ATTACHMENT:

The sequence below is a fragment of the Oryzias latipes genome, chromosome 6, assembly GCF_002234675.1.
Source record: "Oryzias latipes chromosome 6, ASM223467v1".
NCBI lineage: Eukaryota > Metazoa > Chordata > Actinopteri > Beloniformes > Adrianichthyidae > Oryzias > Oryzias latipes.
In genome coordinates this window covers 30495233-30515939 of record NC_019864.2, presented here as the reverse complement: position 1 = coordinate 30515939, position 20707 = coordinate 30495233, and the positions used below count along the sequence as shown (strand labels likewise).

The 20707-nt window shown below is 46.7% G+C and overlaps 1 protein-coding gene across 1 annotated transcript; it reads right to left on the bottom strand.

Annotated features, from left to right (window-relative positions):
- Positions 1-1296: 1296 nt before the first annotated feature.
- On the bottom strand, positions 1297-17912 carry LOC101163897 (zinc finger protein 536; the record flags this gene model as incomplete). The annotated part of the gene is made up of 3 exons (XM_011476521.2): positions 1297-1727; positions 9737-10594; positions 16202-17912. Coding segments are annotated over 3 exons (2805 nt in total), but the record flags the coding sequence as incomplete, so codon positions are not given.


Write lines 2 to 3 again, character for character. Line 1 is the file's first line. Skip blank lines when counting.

Source record: "Oryzias latipes chromosome 6, ASM223467v1".
NCBI lineage: Eukaryota > Metazoa > Chordata > Actinopteri > Beloniformes > Adrianichthyidae > Oryzias > Oryzias latipes.